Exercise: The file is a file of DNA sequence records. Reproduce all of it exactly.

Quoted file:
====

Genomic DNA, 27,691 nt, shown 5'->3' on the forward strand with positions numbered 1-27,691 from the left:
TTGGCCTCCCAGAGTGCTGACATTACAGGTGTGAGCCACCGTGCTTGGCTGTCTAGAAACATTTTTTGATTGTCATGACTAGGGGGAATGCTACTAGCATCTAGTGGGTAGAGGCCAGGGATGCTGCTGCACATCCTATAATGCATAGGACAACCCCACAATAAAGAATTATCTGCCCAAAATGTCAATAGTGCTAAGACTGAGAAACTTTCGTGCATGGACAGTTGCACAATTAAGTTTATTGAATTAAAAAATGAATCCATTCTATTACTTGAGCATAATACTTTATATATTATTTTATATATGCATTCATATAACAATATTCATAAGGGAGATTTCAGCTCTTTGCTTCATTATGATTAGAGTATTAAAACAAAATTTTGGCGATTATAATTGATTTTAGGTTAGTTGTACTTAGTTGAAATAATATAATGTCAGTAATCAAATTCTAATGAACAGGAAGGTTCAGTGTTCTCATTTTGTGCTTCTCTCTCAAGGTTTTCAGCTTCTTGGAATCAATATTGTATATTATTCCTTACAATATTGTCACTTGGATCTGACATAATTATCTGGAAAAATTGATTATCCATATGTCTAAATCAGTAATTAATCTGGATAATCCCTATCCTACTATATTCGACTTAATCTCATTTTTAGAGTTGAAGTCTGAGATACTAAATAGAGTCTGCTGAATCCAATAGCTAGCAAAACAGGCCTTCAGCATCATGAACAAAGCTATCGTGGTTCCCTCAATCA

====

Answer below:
Genomic DNA, 27,691 nt, shown 5'->3' on the forward strand with positions numbered 1-27,691 from the left:
TTGGCCTCCCAGAGTGCTGACATTACAGGTGTGAGCCACCGTGCTTGGCTGTCTAGAAACATTTTTTGATTGTCATGACTAGGGGGAATGCTACTAGCATCTAGTGGGTAGAGGCCAGGGATGCTGCTGCACATCCTATAATGCATAGGACAACCCCACAATAAAGAATTATCTGCCCAAAATGTCAATAGTGCTAAGACTGAGAAACTTTCGTGCATGGACAGTTGCACAATTAAGTTTATTGAATTAAAAAATGAATCCATTCTATTACTTGAGCATAATACTTTATATATTATTTTATATATGCATTCATATAACAATATTCATAAGGGAGATTTCAGCTCTTTGCTTCATTATGATTAGAGTATTAAAACAAAATTTTGGCGATTATAATTGATTTTAGGTTAGTTGTACTTAGTTGAAATAATATAATGTCAGTAATCAAATTCTAATGAACAGGAAGGTTCAGTGTTCTCATTTTGTGCTTCTCTCTCAAGGTTTTCAGCTTCTTGGAATCAATATTGTATATTATTCCTTACAATATTGTCACTTGGATCTGACATAATTATCTGGAAAAATTGATTATCCATATGTCTAAATCAGTAATTAATCTGGATAATCCCTATCCTACTATATTCGACTTAATCTCATTTTTAGAGTTGAAGTCTGAGATACTAAATAGAGTCTGCTGAATCCAATAGCTAGCAAAACAGGCCTTCAGCATCATGAACAAAGCTATCGTGGTTCCCTCAATCA